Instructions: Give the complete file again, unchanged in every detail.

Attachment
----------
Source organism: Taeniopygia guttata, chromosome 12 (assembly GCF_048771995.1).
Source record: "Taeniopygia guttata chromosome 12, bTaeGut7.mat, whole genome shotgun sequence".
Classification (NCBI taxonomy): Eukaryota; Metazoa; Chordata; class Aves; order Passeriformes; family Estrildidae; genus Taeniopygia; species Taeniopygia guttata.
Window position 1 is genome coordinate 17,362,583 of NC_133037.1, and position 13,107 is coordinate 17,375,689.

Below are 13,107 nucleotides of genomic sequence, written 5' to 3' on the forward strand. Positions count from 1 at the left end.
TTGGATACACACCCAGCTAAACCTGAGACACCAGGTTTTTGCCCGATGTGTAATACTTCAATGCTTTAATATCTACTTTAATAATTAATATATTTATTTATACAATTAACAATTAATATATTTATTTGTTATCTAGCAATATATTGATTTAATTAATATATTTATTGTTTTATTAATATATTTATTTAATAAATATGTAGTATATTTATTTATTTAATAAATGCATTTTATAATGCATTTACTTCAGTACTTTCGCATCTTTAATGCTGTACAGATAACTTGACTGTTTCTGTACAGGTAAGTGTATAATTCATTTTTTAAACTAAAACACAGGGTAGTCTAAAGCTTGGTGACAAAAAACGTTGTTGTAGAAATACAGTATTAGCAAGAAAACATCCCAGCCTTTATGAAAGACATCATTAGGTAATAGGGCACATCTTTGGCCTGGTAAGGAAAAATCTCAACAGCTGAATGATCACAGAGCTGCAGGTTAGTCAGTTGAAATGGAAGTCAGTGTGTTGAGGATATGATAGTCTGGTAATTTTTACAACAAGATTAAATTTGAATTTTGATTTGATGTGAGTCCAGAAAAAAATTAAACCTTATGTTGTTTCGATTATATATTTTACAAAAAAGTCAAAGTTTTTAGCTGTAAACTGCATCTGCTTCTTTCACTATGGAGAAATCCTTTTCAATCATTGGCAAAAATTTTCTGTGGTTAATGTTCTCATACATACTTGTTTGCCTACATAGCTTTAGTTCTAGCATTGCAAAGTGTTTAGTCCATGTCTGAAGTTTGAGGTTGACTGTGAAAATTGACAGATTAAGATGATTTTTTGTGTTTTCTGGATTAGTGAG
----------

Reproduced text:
Source organism: Taeniopygia guttata, chromosome 12 (assembly GCF_048771995.1).
Source record: "Taeniopygia guttata chromosome 12, bTaeGut7.mat, whole genome shotgun sequence".
Classification (NCBI taxonomy): Eukaryota; Metazoa; Chordata; class Aves; order Passeriformes; family Estrildidae; genus Taeniopygia; species Taeniopygia guttata.
Window position 1 is genome coordinate 17,362,583 of NC_133037.1, and position 13,107 is coordinate 17,375,689.

Below are 13,107 nucleotides of genomic sequence, written 5' to 3' on the forward strand. Positions count from 1 at the left end.
TTGGATACACACCCAGCTAAACCTGAGACACCAGGTTTTTGCCCGATGTGTAATACTTCAATGCTTTAATATCTACTTTAATAATTAATATATTTATTTATACAATTAACAATTAATATATTTATTTGTTATCTAGCAATATATTGATTTAATTAATATATTTATTGTTTTATTAATATATTTATTTAATAAATATGTAGTATATTTATTTATTTAATAAATGCATTTTATAATGCATTTACTTCAGTACTTTCGCATCTTTAATGCTGTACAGATAACTTGACTGTTTCTGTACAGGTAAGTGTATAATTCATTTTTTAAACTAAAACACAGGGTAGTCTAAAGCTTGGTGACAAAAAACGTTGTTGTAGAAATACAGTATTAGCAAGAAAACATCCCAGCCTTTATGAAAGACATCATTAGGTAATAGGGCACATCTTTGGCCTGGTAAGGAAAAATCTCAACAGCTGAATGATCACAGAGCTGCAGGTTAGTCAGTTGAAATGGAAGTCAGTGTGTTGAGGATATGATAGTCTGGTAATTTTTACAACAAGATTAAATTTGAATTTTGATTTGATGTGAGTCCAGAAAAAAATTAAACCTTATGTTGTTTCGATTATATATTTTACAAAAAAGTCAAAGTTTTTAGCTGTAAACTGCATCTGCTTCTTTCACTATGGAGAAATCCTTTTCAATCATTGGCAAAAATTTTCTGTGGTTAATGTTCTCATACATACTTGTTTGCCTACATAGCTTTAGTTCTAGCATTGCAAAGTGTTTAGTCCATGTCTGAAGTTTGAGGTTGACTGTGAAAATTGACAGATTAAGATGATTTTTTGTGTTTTCTGGATTAGTGAG